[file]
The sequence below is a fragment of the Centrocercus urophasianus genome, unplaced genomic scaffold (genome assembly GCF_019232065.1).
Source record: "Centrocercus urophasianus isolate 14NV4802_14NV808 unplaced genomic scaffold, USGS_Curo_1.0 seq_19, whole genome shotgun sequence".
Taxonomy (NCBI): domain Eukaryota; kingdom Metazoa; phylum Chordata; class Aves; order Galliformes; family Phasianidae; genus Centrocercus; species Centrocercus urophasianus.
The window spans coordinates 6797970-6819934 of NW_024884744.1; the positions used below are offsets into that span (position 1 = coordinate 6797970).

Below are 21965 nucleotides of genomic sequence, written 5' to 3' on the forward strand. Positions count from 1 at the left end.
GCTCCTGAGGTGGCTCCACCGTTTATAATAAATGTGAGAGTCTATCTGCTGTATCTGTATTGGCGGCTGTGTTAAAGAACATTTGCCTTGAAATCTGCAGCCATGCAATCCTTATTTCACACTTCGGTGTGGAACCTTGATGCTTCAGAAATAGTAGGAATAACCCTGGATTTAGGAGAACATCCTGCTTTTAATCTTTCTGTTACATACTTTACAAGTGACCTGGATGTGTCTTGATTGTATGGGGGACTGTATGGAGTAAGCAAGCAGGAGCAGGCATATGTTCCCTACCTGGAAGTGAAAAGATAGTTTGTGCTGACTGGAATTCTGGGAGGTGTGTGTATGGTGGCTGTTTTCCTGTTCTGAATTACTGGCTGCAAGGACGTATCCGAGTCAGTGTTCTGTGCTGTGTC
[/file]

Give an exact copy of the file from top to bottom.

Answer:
The sequence below is a fragment of the Centrocercus urophasianus genome, unplaced genomic scaffold (genome assembly GCF_019232065.1).
Source record: "Centrocercus urophasianus isolate 14NV4802_14NV808 unplaced genomic scaffold, USGS_Curo_1.0 seq_19, whole genome shotgun sequence".
Taxonomy (NCBI): domain Eukaryota; kingdom Metazoa; phylum Chordata; class Aves; order Galliformes; family Phasianidae; genus Centrocercus; species Centrocercus urophasianus.
The window spans coordinates 6797970-6819934 of NW_024884744.1; the positions used below are offsets into that span (position 1 = coordinate 6797970).

Below are 21965 nucleotides of genomic sequence, written 5' to 3' on the forward strand. Positions count from 1 at the left end.
GCTCCTGAGGTGGCTCCACCGTTTATAATAAATGTGAGAGTCTATCTGCTGTATCTGTATTGGCGGCTGTGTTAAAGAACATTTGCCTTGAAATCTGCAGCCATGCAATCCTTATTTCACACTTCGGTGTGGAACCTTGATGCTTCAGAAATAGTAGGAATAACCCTGGATTTAGGAGAACATCCTGCTTTTAATCTTTCTGTTACATACTTTACAAGTGACCTGGATGTGTCTTGATTGTATGGGGGACTGTATGGAGTAAGCAAGCAGGAGCAGGCATATGTTCCCTACCTGGAAGTGAAAAGATAGTTTGTGCTGACTGGAATTCTGGGAGGTGTGTGTATGGTGGCTGTTTTCCTGTTCTGAATTACTGGCTGCAAGGACGTATCCGAGTCAGTGTTCTGTGCTGTGTC